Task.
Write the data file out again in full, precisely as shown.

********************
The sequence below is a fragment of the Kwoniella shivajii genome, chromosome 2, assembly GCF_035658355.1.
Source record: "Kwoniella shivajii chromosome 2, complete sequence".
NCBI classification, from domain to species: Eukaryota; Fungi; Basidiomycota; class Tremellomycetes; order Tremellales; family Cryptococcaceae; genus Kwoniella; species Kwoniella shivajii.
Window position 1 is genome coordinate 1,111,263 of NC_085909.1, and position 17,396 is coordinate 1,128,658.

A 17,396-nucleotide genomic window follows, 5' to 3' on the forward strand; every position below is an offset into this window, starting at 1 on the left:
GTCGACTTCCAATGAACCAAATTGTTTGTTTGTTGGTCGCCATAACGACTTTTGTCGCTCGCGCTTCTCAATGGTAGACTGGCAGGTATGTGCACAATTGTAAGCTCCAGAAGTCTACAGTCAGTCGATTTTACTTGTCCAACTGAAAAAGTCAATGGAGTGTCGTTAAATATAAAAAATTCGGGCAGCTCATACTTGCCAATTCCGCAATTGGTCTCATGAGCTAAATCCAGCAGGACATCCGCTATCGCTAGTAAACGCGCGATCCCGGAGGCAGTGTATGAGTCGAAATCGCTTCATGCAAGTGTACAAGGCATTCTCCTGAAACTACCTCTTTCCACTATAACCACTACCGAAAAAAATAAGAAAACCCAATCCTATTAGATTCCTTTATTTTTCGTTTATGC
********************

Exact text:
The sequence below is a fragment of the Kwoniella shivajii genome, chromosome 2, assembly GCF_035658355.1.
Source record: "Kwoniella shivajii chromosome 2, complete sequence".
NCBI classification, from domain to species: Eukaryota; Fungi; Basidiomycota; class Tremellomycetes; order Tremellales; family Cryptococcaceae; genus Kwoniella; species Kwoniella shivajii.
Window position 1 is genome coordinate 1,111,263 of NC_085909.1, and position 17,396 is coordinate 1,128,658.

A 17,396-nucleotide genomic window follows, 5' to 3' on the forward strand; every position below is an offset into this window, starting at 1 on the left:
GTCGACTTCCAATGAACCAAATTGTTTGTTTGTTGGTCGCCATAACGACTTTTGTCGCTCGCGCTTCTCAATGGTAGACTGGCAGGTATGTGCACAATTGTAAGCTCCAGAAGTCTACAGTCAGTCGATTTTACTTGTCCAACTGAAAAAGTCAATGGAGTGTCGTTAAATATAAAAAATTCGGGCAGCTCATACTTGCCAATTCCGCAATTGGTCTCATGAGCTAAATCCAGCAGGACATCCGCTATCGCTAGTAAACGCGCGATCCCGGAGGCAGTGTATGAGTCGAAATCGCTTCATGCAAGTGTACAAGGCATTCTCCTGAAACTACCTCTTTCCACTATAACCACTACCGAAAAAAATAAGAAAACCCAATCCTATTAGATTCCTTTATTTTTCGTTTATGC